Cocktail lounge ‘a public nuisance’

JON HOUZET

A POPULAR Port Alfred nightspot has been recognised as “a public nuisance” by the Ward 10 committee.

This follows several letters about Barmuda cocktail lounge from residents and holidaymakers who complained about loud music over the festive season, drunk patrons, the towpath being blocked and alleged flouting of the liquor laws.

Introducing the item on the agenda in last week’s committee meeting, ward councillor Ross Purdon said he had received “heated phone calls” about the issue.

Committee member Lynne Nettelton(correct), being one of the complainants, recused herself from the ensuing discussion.

The committee considered the letters before debating the issue.

Nettelton’s husband, attorney Mark Nettelton, wrote that Barmuda’s trading activities had caused him “considerable distress” over the festive season.

The “principal nuisance” was “a persistent ‘doosh, doosh, doosh’ base sound” emanating from the premises, he wrote.

Nettelton and other complainants, including Lewis Coleman and Clive Househam, also alleged liquor was being sold to underage patrons at Barmuda.

Nettelton further claimed Barmuda sold liquor to drunk patrons and complained that people often drove the wrong way down Van der Riet Street, which is a one-way.

Leon Hensel, who said he and his family were regular holidaymakers in Port Alfred, complained that the tow path adjacent to Barmuda was blocked off during a music concert and an entrance fee requested.

Coleman, who runs a guest house, echoed this complaint. He also stated guests were “kept awake by absurdly loud noise (music, revving of engines and shouting in the parking area)”.

Househam said the “audio intrusion” started as far back as the Varsity Boat Races in 2011.

Hensel also complained about litter left on the river bank and in the river itself after the events.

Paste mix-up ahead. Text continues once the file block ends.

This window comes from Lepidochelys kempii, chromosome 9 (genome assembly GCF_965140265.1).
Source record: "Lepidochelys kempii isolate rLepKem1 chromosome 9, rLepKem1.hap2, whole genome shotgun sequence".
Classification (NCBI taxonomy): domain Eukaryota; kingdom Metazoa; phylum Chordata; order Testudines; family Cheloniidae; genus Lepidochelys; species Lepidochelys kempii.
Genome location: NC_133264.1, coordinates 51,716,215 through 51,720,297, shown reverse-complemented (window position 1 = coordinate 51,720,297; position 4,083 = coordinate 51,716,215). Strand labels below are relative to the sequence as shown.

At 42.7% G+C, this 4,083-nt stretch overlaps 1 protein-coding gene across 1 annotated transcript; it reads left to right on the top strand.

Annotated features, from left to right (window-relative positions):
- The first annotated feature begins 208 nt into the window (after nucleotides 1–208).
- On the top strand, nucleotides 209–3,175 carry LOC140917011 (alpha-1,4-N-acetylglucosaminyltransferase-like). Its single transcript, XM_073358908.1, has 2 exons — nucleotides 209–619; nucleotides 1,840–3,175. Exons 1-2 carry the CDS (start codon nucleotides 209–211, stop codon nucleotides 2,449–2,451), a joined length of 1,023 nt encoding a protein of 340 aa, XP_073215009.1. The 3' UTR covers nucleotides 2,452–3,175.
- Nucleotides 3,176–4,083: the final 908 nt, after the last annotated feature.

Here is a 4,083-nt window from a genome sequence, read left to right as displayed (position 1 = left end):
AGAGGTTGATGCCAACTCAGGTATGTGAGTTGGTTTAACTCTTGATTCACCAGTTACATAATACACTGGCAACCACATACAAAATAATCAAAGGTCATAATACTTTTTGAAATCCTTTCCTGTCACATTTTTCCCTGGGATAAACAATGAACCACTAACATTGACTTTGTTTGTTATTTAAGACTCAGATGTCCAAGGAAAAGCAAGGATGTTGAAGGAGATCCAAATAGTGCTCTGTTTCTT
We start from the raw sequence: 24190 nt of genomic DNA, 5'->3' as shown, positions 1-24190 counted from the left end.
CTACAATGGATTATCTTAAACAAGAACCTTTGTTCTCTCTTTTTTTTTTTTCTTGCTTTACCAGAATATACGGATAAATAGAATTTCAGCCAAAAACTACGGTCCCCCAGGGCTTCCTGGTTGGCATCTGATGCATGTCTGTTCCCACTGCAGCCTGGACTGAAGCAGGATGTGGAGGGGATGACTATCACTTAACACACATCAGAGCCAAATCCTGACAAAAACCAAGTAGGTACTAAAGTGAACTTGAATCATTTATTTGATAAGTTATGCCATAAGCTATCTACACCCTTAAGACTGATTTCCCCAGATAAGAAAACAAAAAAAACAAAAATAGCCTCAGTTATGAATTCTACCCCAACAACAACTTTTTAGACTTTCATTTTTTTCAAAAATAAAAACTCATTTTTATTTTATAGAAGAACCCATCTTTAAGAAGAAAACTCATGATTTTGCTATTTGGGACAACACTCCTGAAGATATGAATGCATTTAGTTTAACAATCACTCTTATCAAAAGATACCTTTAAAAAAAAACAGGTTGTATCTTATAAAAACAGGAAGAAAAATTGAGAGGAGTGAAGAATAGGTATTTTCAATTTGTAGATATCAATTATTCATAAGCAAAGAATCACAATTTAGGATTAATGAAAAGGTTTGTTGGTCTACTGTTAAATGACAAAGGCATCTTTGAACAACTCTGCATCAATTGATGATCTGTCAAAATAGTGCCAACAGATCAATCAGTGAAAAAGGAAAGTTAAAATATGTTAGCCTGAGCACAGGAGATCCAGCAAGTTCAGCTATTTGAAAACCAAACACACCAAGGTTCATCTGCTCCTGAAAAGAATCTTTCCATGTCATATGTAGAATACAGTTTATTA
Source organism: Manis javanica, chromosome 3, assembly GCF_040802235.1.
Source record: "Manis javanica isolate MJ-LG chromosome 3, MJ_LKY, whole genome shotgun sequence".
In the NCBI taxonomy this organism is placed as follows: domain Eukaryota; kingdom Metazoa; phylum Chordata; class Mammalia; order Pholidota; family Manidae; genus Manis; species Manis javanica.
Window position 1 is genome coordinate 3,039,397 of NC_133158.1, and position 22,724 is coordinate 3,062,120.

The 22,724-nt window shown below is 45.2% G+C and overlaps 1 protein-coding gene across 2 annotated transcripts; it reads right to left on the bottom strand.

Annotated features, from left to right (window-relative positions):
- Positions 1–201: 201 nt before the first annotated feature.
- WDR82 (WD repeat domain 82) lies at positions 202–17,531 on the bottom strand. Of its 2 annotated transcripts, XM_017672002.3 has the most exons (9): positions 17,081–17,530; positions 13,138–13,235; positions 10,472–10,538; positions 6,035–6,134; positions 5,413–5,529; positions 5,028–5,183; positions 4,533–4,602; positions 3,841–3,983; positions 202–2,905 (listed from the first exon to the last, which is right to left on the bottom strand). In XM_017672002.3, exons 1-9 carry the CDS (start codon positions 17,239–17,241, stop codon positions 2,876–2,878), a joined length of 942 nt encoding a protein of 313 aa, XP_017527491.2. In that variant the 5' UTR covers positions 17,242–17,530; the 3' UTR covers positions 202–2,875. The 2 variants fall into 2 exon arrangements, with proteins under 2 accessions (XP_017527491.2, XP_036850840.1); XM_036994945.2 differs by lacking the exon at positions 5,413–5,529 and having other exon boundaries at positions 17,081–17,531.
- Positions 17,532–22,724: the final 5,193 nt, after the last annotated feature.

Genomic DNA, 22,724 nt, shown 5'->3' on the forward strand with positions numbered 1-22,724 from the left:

Nettelton said a petition had been sent to the Eastern Cape Liquor Board, SAPS and relevant officials at the municipality but had received “no meaningful response”.

Committee members Rick Pryce and Warwick Heny said the complaints seemed to stem mostly from the festive season.

“Unfortunately it’s adjoining residential property and people do have rights,” said Gill Wansell.

Committee member Clinton Millard said he had dealt with similar complaints in his years as a pub owner, and regretted he never got together with complainants to talk.

“The people of the area should get together with the business owners and councillor and come to an agreement,” Millard said.

“Barmuda has brought great bands to town, including an act that opened for the Red Hot Chili Peppers. If we put pressure on them, then we’ll lose them. Nobody’s done what they’ve done – they’ve used their initiative,” he said.

Community protection services director Nombulelo Booysen-Willy said noise levels should not exceed 85 decibels, but she admitted the municipality had not taken a measurement.

Angus Schlemmer urged the committee to decide whether Barmuda was a public nuisance so that Booysen-Willy could act on their recommendation.

He said the municipality was obligated to enforce the bylaws, which could include “shutting the nuisance down”.

Together with his committee, Purdon acknowledged Barmuda was “a public nuisance based on the correspondence” and acknowledged there were bylaws that address the issue. The committee further recommended that the municipality facilitate a meeting of all stakeholders.

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